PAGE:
Anna Konkle: I think there's a new way of processing things that we talked about a lot, that the same thing could be happening in your life in the 3rd grade, 2nd grade, 1st grade, the same conversations happening around you. There's a different kind of comprehension that's happening for the first time, but you don't have the tools [to process it] yet because it's new. You're comprehending things in a more varied, layered way, but without the proper tools. It's really sad and really funny because you're pretending and we always pretend, but then you're worse at it and your tools aren't as good.
ME: You're an adult and a baby at the same time. And it's this crazy dichotomy of being stuck in this morphing body of pain.
AK: It's the first semblance of adult emotions that will continue forever.
You changed yourselves pretty dramatically physically to embody these 13-year-old girls. Did just putting on those braces transport you to that time?
ME: We talk about this all the time: Making ourselves look like that feels more liberating than when we are trying to look pretty for a role. I feel more stifled in a way, acting-wise. Putting on the hair and braces and clothes, it does transform the way you hold yourself. We're wearing straps that strapped our boobs down, wearing low rider jeans that makes us, like, a sausage getting stuffed from both ends, painting on mustache hairs and eyebrows. I didn't have a bowl cut at that age, so I wasn't like, That's Maya, but it was this character that's how I feel inside. I also felt much more care and love and tenderness for my 13-year-old self by looking like that and celebrating it.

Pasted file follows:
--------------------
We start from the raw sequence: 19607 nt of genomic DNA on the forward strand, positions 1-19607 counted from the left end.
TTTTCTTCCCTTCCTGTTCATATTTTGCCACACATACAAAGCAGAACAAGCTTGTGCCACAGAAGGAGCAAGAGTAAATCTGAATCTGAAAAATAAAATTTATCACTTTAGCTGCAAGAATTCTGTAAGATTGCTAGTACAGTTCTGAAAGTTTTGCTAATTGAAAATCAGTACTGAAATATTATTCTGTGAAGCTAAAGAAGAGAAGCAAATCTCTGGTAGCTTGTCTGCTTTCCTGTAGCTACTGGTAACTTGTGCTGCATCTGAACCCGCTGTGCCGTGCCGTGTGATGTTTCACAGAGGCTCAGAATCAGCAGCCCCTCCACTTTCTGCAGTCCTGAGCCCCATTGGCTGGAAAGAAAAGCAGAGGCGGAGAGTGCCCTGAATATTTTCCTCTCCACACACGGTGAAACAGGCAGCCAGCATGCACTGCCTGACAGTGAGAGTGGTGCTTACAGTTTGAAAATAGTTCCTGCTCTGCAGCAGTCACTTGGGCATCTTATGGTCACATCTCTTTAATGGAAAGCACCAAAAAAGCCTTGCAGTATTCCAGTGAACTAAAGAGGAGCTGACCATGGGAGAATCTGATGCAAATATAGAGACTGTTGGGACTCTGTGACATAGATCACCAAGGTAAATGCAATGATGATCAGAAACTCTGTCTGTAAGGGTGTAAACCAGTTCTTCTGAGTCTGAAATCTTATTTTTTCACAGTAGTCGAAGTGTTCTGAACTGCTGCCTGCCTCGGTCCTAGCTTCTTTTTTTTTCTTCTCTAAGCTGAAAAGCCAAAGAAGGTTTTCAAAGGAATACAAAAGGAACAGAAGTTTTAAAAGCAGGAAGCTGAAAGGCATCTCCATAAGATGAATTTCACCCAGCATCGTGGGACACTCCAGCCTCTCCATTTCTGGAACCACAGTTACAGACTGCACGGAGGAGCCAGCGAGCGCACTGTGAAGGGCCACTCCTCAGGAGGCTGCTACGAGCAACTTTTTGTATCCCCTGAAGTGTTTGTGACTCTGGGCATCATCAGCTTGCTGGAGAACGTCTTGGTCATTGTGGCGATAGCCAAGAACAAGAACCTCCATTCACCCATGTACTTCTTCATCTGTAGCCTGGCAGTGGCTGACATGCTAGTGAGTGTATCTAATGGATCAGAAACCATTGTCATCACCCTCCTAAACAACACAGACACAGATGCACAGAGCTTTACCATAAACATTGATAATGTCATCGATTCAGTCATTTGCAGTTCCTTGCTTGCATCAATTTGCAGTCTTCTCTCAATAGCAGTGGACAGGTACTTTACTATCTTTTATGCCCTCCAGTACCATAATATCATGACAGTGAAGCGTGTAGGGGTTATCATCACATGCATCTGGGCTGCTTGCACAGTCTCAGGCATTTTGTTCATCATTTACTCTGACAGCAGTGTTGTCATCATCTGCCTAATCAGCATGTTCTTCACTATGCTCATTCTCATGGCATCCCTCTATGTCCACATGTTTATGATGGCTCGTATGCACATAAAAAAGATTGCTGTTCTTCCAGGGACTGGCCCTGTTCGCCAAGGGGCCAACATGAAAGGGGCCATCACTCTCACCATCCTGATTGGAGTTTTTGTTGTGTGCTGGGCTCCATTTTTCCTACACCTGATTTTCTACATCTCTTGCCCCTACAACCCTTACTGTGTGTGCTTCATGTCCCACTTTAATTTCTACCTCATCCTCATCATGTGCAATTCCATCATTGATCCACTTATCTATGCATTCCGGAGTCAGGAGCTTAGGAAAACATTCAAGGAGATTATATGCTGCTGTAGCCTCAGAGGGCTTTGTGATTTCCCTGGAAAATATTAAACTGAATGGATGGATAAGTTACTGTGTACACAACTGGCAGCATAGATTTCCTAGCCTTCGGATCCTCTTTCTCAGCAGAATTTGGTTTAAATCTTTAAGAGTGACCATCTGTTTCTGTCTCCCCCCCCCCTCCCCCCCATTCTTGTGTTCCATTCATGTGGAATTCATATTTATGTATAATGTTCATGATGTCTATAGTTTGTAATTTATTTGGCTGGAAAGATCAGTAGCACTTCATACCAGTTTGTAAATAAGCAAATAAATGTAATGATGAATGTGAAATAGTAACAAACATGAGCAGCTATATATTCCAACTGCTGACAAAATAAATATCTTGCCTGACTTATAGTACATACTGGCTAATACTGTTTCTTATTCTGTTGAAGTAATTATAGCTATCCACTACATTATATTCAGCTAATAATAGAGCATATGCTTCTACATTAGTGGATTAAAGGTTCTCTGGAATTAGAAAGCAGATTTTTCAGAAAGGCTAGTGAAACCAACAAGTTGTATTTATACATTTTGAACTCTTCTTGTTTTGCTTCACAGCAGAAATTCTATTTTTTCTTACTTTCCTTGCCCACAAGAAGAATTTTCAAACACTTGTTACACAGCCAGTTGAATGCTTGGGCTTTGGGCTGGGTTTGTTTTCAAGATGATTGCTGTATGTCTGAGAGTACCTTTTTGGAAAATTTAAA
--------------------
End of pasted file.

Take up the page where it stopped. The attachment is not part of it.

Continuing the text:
AK: I think I was physically uncomfortable being in those clothes and braces and strapping down, but it was also informative. You're naturally even more uncomfortable then, in my clothes and my body; it was much closer to the surface than I thought. It was a relief to slump over and cover my stomach because those things stay with you. That's what I wanna do right now, you know what I mean? I have to fight doing that. It was a relief.
Has playing these awkward versions of yourself changed how you feel about your regular selves? Are you more forgiving?
ME: Yeah, it's a constant reminder. I feel like I forget it easily, I can bring it into my daily life but I still have those same feelings of insecurity and questions, but it's getting easier.
AK: The way that I've grown up, I've been conditioned to wear makeup and look a certain way, that I'm happy when I look into the mirror. Playing characters where you really don't wear makeup felt so exhilarating, which was sad, but really freeing by the end. Even looking at myself as that character on screen, sometimes I'm like, Oh, you're really pretty. Like that, this way that I wouldn't want anyone to see. I would associate it with not [being pretty].
You met in college, at NYU, but you had different middle school experiences. What was it like to join together to create this sort of platonic ideal of middle school? How do you balance your own experiences to create something that has wound up feeling universal?
ME: We would all tell our stories [to each other to writes this]. There's a third creator from Missouri, our friend Sam, so it's three different places that we all grew up. We start the process by sharing stories, and whatever stories stuck out as ones that stuck out to us all to build an arc or story from, we would start there and be able to sometimes meld together our different experiences or use fiction to make that story work for both of us. Anna and I really put in our real friendship dynamic into the stories, so that informed a lot of how we wrote.